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ERIC Number: ED381289
Record Type: RIE
Publication Date: 1995-Mar
Pages: 4
Abstractor: N/A
Reference Count: N/A
ISBN: N/A
ISSN: N/A
Parents' Attitudes toward Their Children's Academic Performance and Children's Perceptions of Their Academic Competence.
McGrath, Emily P.; Repetti, Rena L.
A study examined parents' satisfaction with their children's school performance and parents' value for their children's academic success as variables that may influence children's perceptions of academic success or failure. Parents' values (parents n=240) were assessed with a ten-item paired-comparison scale made up of five value items. Children's perceptions of their academic competence (children n=179) were measured with the seven-item Perceived Competence Scale, with the children's report card grades serving as indicators of actual academic performance. Results of analysis indicated that parents' satisfaction with their children's school performance was associated with children's perceptions of academic competence, independent of children's actual school performance. Parents who valued academic success had children who perceived themselves to be academically competent. However, this general positive association masked important differences between highly competent children and children who were doing poorly in school. Among children who were doing well in school, having parents who placed more importance on academic success was associated with somewhat lower perceptions of academic competence. Among the bottom third of the class, however, having parents who placed more importance on academic success was associated with somewhat higher perceptions of academic competence. In general, the data suggest that parents' attitudes toward their children's academic performance may directly, or indirectly, shape children's perceptions of their academic competence. (HTH)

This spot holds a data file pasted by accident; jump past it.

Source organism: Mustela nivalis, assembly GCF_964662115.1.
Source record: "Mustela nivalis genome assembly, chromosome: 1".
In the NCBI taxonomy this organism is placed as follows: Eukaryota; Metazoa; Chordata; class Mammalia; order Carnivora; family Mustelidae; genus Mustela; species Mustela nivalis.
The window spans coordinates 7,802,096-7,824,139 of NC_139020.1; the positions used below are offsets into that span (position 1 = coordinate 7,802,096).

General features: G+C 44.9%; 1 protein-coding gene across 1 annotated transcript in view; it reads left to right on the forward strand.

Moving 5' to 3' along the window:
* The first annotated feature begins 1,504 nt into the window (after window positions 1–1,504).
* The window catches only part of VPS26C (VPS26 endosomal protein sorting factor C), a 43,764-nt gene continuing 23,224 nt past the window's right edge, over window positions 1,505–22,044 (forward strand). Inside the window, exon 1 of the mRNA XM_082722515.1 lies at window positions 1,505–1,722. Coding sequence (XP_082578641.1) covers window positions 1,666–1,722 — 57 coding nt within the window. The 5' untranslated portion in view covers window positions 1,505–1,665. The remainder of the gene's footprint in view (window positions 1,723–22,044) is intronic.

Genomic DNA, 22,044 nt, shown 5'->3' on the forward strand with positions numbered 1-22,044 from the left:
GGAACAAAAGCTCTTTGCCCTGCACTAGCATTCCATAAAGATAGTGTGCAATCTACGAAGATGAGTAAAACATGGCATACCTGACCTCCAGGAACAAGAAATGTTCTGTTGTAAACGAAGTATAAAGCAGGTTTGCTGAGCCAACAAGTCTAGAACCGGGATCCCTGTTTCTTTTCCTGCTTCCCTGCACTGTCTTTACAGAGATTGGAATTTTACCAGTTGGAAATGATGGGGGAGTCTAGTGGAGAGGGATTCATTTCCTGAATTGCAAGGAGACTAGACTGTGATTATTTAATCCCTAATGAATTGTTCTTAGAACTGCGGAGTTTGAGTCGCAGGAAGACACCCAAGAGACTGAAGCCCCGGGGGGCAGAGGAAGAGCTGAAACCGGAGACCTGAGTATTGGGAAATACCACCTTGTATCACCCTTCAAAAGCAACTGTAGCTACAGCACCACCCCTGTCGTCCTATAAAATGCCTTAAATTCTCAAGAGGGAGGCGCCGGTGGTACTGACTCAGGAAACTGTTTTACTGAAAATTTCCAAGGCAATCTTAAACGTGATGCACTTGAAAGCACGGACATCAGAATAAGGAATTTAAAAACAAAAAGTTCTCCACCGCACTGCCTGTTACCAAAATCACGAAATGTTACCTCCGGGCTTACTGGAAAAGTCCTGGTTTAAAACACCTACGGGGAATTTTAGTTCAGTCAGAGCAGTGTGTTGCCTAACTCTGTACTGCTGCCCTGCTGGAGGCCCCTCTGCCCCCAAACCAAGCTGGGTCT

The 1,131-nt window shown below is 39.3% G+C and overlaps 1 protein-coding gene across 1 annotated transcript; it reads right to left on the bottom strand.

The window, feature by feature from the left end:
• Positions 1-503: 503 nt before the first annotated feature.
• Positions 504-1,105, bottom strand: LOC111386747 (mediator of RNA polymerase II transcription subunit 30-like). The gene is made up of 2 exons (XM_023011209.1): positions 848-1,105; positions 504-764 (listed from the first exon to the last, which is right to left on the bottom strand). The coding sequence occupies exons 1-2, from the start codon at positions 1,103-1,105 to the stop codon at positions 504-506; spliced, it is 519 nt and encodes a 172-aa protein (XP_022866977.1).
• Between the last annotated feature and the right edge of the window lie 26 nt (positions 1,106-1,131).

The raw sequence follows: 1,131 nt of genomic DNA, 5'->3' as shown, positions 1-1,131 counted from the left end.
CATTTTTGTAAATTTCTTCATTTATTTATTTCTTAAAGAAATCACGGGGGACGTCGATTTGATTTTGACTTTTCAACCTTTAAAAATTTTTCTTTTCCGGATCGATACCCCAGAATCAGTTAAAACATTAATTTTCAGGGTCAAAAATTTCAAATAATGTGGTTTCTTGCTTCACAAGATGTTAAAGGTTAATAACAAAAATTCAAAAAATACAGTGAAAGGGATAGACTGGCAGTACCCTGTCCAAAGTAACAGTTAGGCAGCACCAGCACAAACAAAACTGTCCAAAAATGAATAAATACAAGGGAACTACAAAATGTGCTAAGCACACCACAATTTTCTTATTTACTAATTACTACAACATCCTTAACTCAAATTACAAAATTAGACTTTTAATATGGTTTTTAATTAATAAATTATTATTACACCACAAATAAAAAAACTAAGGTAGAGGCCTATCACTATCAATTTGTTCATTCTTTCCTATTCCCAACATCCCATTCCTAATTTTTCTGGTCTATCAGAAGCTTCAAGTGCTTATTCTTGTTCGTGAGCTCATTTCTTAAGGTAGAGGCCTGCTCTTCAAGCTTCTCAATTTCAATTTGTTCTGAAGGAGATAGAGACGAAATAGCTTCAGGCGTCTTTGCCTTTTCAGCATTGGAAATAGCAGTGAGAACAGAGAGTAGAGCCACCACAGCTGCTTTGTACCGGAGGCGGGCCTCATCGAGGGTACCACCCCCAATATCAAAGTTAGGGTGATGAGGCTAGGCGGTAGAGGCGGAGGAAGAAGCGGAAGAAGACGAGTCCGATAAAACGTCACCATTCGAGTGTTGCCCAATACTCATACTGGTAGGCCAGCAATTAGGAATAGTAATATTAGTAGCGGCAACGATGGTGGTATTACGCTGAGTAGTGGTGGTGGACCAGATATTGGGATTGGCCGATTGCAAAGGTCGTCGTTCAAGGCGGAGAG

Publication Type: Reports - Research; Speeches/Meeting Papers
Education Level: N/A
Audience: N/A
Language: English
Sponsor: N/A
Authoring Institution: N/A
Identifiers: Parent Expectations
Note: Paper presented at the Biennial Meeting of the Society for Research in Child Development (61st, Indianapolis, IN, March 30-April 2, 1995).